Apr 19, 2012
Information does not want to be free; instead it wants to be distributed friction free. What that means is that information – content – wants to be in as many places as possible, with many options for access, and with an ease of use to access.
Today, we have an abundance of great content flowing through many channels. Hulu, Twitter, HBO, Youtube, AMC, ebooks, Wattpad, Soundcloud, MediaReDEFined, iTunes, Amazon, Tumblr, Spotify, 9gag. Compared to a few years ago, this change has been remarkable.
As a result we are moving to a world where almost everything is available, basically on demand. The problem for users in this environment is no longer “what CAN I watch” (or read or listen to). Instead, the problem for users is now “what SHOULD I watch ” (or read or listen to). The problem has moved from *can* to *should*.
At the same time, over the past few years we have seen the transformation of how media is produced and distributed. Many of the traditional roles, or competencies, normally assigned to media companies – financing, production, distribution, promotion, marketing – have been disaggregated. In a world where people are sharing – liking, reblogging, embedding, etc – the distribution and marketing function, while important, may no longer be a central competency for a media producer. (And as Kickstarter has shown, financing may not be either).
In this environment, the role for the “media company” is vastly different than the last few decades. Which is not to suggest that in the networked media economy the role of a “MediaCo” is any less important. To the contrary, I think it is even more important and maybe even more valuable to the ecosystem than ever before. But to do so maybe they need to look to the past for the most relevant business models. In other words, look backwards, not forwards.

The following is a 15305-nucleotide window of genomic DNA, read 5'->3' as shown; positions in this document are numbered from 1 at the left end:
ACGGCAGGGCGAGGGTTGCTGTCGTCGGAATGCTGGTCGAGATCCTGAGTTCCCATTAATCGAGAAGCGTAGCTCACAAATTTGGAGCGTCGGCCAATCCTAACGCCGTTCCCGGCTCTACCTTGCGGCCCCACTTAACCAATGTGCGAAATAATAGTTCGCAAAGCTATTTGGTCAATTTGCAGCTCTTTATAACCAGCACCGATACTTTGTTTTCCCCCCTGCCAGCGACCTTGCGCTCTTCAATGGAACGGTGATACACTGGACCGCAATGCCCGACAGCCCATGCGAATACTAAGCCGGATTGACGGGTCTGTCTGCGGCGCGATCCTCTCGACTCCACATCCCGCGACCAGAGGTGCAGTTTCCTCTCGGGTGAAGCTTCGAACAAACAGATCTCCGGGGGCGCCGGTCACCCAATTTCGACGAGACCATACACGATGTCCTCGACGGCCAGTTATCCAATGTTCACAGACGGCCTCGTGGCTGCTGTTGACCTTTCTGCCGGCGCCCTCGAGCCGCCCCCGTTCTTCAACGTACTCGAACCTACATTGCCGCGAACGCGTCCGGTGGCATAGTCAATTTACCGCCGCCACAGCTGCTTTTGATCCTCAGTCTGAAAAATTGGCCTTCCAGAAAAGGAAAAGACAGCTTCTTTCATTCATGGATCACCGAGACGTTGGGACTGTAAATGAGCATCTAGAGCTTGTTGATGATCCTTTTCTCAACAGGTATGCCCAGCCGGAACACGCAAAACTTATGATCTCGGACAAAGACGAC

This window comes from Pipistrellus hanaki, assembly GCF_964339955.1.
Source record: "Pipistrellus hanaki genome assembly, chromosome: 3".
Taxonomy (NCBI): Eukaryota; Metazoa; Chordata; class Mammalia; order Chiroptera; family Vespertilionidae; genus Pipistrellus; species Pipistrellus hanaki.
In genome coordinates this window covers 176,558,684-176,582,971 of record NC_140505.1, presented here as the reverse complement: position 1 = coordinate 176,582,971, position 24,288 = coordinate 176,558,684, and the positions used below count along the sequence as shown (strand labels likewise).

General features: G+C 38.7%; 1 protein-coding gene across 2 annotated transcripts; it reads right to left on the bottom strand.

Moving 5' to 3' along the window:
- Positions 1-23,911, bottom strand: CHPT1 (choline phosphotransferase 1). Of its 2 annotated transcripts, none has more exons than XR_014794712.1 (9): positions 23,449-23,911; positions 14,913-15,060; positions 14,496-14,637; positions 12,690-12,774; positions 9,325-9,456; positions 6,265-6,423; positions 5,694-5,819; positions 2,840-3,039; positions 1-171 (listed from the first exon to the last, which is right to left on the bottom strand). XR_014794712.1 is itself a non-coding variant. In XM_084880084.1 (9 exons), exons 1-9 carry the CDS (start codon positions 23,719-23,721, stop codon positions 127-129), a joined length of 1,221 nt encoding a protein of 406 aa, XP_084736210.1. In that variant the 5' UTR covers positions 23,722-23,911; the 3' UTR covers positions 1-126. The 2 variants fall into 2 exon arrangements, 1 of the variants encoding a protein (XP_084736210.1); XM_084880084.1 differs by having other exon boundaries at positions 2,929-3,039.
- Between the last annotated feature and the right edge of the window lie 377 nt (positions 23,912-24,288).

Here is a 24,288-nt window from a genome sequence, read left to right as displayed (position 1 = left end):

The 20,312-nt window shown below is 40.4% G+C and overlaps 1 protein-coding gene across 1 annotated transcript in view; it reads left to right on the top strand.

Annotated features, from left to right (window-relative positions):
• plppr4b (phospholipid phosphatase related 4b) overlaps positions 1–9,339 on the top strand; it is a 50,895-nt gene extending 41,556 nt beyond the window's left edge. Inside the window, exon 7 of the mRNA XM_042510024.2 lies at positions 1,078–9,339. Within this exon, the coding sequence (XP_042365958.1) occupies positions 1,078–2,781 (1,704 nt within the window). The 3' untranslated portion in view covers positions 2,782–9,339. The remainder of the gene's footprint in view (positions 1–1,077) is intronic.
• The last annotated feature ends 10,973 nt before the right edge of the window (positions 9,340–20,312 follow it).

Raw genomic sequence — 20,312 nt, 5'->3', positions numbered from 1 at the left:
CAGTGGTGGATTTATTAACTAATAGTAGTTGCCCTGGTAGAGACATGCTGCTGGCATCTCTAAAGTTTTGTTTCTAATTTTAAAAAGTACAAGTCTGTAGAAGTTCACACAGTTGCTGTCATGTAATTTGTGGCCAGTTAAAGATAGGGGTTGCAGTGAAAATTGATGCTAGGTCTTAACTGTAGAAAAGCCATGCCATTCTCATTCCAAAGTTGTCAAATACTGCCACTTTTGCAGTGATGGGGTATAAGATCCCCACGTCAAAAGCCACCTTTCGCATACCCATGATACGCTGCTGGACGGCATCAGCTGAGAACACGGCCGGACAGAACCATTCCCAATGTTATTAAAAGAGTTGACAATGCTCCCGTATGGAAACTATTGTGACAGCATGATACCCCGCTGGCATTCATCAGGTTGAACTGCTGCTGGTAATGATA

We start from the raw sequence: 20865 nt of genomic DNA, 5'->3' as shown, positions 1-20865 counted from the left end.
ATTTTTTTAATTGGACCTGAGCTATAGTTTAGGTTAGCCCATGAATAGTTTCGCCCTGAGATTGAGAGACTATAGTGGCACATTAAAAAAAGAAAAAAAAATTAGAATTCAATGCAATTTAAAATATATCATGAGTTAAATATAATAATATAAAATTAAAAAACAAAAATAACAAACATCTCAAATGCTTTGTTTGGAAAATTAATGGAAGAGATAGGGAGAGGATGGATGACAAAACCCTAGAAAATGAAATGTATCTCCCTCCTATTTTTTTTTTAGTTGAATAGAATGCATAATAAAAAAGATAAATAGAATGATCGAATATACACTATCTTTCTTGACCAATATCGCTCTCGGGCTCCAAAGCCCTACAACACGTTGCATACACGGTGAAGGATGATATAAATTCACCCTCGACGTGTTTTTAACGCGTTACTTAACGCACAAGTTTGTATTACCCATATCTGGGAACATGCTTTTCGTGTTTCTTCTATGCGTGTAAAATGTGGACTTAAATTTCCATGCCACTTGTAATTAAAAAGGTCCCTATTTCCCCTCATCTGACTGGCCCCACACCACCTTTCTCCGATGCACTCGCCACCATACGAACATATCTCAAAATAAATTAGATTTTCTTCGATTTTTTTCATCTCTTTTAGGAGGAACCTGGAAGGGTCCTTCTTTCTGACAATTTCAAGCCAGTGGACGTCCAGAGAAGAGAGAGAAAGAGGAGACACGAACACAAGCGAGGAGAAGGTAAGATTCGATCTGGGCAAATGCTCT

If we strip out distribution, promotion and marketing as core competencies, the role of the media company might be, quite simply: curated products chosen by a small group of people who just have better taste than everyone else.
In other words, users need to rely on someone or something for taste. Which is hugely valuable. And branded tastemakers make perfect sense. Because taste matters. This is also how it used to work in the past. For example: MGM films – Metro-Goldwyn-Mayer, at one point had a brand associated with sophisticated films in technicolor. Later, it focused on musicals. Elektra Records – led by Jac Holzman – was an artists-oriented rock label, associated with the Doors, Love, The Stooges. Miramax films – I still check out what Miramax releases due to the strength of The Crying Game and Reservoir Dogs, back from 1992. HBO original series – From The Sopranos to The Wire. Sub Pop records – indie rock (I still check their new releases every Tuesday). Da Capo Press – historically, maybe the best music book publishers. And so on.
What these few examples have in common is that the core value provided by MGM, Sub Pop, etc. – is their taste. Not their ability to manufacture, or promote, or distribute – but instead their ability to pick great content. Not everytime, for sure, but often enough that they in turn became brands associated with a certain taste. Ones that could change over time, but ones that were rooted in an ability to make choices that are hard for average users to make. Ones that meant something to people.
So maybe then the future of media is actually to be found in its past. Media companies need to stand for a point of view, a genre, a way of thinking about content, a set of content related principles. They need to themselves become brands, again.